In a story reminiscent of "Upstairs, Downstairs," "Downton Abbey," and even "Jane Eyre," Carrie Turansky introduces readers to Highland Hall and its residents. "The Governess of Highland Hall" has an appealing British air with plenty of drama on the vast and beautiful estate. Julia Foster arrives from serving as a missionary in India to work as a governess on William Ramsey's newly inherited estate. A world away from India, Julia confronts new challenges from her pupils, the household staff, and the stirrings of her heart. Despite finding herself in a brand new environment, Julia seems overly confident of her opinions. Sir William even consults with Julia over estate problems and they work together to find a solution for economizing the estate's expenditures. Although their partnership is good for developing their relationship, it seems a bit unrealistic that Julia would be so knowledgeable and self-assured. I could relate to the head housekeeper's annoyance with Julia at times, but not her vindictiveness.
There are two romances that cross societal boundaries in "The Governess of Highland Hall." The main focus is the relationship between Julia and Sir William. Sir William transitions from a distant father and broken-hearted man to a more open and accessible family and estate leader. Much of the change is driven by Julia's presence, but both characters keep their feelings suppressed, constrained by their class differences. There is a touch of "Jane Eyre" in the situation, without the heaviness and mystery. Casting convention aside in favor of true love is an appealing recipe for romance, and adds romantic drama. Sir William's sister, Sarah, also embarks on an upstairs, downstairs relationship with the estate's gardener. I most enjoyed Sarah's story, and her gentle demeanor and quiet strength pulled on my heartstrings. I would have loved to read more about her background and disability, especially since I found myself anticipating her scenes.
Carrie Turansky delivers drama and romance in "The Governess of Highland Hall." Highland Hall is a grand estate with intriguing residents that will take readers on a trip to the English countryside.
I received a complimentary copy of this book from WaterBrook Multnomah. I was not required to write a positive review. The opinions expressed above are my own. I am disclosing this in accordance with the Federal Trade Commission's 16 CFR, Part 255 "Guides Concerning the Use of Endorsements and Testimonials in Advertising.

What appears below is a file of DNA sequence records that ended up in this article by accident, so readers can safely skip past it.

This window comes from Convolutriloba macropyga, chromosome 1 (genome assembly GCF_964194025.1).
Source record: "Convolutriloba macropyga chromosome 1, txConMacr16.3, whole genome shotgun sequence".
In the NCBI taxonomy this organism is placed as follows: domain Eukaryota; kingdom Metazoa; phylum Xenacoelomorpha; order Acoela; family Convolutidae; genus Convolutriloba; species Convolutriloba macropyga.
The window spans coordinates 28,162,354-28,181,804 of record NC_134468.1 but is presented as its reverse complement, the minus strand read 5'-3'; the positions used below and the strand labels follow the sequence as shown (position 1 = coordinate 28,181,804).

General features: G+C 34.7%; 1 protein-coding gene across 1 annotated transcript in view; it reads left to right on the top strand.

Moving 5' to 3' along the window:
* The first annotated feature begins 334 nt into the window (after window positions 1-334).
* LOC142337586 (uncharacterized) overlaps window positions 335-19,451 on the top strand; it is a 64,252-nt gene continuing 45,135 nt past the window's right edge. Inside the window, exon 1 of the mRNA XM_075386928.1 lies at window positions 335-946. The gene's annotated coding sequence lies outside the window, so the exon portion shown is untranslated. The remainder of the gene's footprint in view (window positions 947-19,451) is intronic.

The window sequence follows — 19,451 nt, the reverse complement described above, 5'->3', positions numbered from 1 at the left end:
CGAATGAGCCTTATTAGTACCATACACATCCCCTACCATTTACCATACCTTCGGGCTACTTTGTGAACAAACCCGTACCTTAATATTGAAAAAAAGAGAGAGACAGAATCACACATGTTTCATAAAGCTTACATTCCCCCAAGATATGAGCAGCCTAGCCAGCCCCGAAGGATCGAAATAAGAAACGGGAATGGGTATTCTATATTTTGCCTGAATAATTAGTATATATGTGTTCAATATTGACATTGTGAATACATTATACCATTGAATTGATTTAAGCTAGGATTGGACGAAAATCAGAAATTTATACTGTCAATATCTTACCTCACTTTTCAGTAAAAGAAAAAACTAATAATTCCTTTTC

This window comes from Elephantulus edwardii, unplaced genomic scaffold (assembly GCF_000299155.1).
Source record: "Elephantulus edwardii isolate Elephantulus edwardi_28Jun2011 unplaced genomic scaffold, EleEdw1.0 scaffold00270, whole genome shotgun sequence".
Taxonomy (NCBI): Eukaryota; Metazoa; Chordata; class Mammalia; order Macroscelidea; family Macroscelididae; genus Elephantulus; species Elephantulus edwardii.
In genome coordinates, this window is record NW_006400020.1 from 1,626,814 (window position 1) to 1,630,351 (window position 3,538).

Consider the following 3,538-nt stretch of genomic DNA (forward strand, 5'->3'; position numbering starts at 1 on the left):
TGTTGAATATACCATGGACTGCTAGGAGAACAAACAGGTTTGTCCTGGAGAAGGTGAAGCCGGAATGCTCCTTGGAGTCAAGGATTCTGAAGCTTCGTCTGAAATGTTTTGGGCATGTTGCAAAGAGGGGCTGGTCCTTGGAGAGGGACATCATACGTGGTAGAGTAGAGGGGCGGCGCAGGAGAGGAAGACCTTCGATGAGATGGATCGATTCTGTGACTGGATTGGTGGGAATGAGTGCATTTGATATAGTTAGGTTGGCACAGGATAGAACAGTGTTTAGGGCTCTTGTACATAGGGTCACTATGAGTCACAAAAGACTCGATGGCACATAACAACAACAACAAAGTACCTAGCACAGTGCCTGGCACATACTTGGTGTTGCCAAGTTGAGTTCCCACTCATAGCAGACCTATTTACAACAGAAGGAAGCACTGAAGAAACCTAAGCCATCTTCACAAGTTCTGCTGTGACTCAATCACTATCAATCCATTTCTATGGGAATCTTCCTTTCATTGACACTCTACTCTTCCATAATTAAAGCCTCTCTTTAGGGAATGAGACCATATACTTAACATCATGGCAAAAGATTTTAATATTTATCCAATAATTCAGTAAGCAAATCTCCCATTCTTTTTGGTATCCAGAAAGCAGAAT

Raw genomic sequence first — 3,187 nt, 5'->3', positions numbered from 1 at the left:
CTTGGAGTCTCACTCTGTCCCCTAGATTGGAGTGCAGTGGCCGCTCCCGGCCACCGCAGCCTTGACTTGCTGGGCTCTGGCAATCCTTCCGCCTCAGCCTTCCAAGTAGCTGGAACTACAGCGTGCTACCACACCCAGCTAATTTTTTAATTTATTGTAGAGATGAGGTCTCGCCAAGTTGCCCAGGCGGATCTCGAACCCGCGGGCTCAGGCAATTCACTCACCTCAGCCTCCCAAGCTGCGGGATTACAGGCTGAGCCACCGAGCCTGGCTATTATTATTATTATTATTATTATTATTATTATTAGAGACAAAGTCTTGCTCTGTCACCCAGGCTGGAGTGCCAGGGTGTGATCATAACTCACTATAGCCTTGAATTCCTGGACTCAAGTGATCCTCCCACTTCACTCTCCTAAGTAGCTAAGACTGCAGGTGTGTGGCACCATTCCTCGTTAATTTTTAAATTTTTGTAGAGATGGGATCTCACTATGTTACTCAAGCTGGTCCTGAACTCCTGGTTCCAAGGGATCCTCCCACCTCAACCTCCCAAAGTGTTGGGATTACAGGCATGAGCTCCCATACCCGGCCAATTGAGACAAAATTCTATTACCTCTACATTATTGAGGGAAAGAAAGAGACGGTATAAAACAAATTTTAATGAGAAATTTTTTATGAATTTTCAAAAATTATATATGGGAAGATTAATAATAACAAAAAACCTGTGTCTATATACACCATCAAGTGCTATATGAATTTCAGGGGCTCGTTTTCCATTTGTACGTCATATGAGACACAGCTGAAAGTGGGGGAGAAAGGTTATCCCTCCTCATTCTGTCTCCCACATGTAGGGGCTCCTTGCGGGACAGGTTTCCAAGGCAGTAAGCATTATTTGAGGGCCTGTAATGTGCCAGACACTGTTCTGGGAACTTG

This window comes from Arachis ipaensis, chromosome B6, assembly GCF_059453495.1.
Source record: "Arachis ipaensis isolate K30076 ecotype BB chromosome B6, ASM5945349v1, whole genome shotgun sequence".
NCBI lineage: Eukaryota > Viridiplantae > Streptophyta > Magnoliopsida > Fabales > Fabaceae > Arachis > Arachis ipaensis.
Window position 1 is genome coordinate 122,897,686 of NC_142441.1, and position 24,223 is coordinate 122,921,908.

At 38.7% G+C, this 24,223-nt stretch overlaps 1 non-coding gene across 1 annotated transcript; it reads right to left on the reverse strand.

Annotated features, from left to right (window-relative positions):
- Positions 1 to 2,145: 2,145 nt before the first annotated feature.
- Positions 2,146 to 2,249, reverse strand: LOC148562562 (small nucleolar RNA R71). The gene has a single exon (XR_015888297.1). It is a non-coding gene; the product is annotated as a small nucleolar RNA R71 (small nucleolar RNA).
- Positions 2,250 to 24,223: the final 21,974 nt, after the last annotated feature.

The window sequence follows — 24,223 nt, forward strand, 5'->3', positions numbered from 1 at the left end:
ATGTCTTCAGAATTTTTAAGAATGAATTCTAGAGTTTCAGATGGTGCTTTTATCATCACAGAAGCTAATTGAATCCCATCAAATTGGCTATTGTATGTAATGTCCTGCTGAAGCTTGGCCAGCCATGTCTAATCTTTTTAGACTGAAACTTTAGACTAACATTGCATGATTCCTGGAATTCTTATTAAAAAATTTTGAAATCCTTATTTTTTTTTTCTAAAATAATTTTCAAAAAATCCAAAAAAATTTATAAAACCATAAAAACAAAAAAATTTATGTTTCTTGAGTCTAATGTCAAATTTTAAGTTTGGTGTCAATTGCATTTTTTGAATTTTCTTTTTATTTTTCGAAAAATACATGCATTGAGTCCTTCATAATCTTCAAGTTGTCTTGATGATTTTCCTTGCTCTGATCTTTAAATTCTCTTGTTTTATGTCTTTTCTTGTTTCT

I really enjoyed this book. Yes, the plot was predictable in that you knew somehow Julia and William were going to fall in love, but it was really well-written, not cheesy (one of my pet peeves is cheesy romance) and it was written in a realistic way. It was believable, unlike some books where the author's attempts at a romance ruin the book. The characters in this book were really well-done too and were really enjoyable to read about. I loved them. Julia was my favorite, of course, and I really liked reading about the growing friendship between her and Sarah. Julia is such a sweet, kind character. The plot of this book kind of reminded me of The Sound of Music but a little bit different- and if you loved that movie, you will love this book. I liked this book a lot and I recommend it. I think that anyone who likes historical fiction, especially from this particular era, would enjoy reading The Governess of Highland Hall.
Thank you to WaterBrook Multnomah for sending me a free copy of The Governess of Highland Hall in exchange for my honest review.
The Governess of Highland Hall, by Carrie Turansky, is a charming novel. It is the first book in the Edwardian Brides series. Set in Berkshire, England, in 1911, this novel addresses the issues revolving around crossing the class system in place at the time. It also causes one to pause and think about whether or not he is pursuing God's will or his own.
Julia Foster has returned to England after several years of missionary work in India with her parents. In order to help support her parents due to her father's illness, she accepts a position as a governess at Highland Hall. Her presence there soon turns the entire household upside down. She encourages true love. She shares her faith and her prayers. She is kindhearted toward everyone. But her dream of returning to India may not be God's will for her life as she had planned. He may have other plans for her.
I enjoyed this book. I thought the characters were very personable and could relate to many of them. I especially liked the fact that all of the characters showed some very human flaws and vulnerabilities. This is truly a wonderful tale of choosing God's will over our own, whatever our social standing. I would recommend this book to anyone who enjoys historical fiction.
I received this book free from the publisher and was not required to write a positive review.
"The Governess of Highland Hall" by Carrie Turansky is set in the early 1900's. Julia Foster and her parents were missionaries to India and had to go home to England when her father became ill. Unable to support his family, Julia takes a job at Highland Hall as a governess to 2 young children as well as the master's (William) 2 teenage cousins whose parents have died.
The children are ill mannered, the master has trusting issues due to his late wife's life, and some of the help at the manor make Julia's life a challenge.
Both Julia and William are doing what they can to support their own families and come head to head more than once.
Carrie Turansky is a new author to me, but I loved this book and can't wait to read the next one in the series. However, it doesn't come out until fall of next year!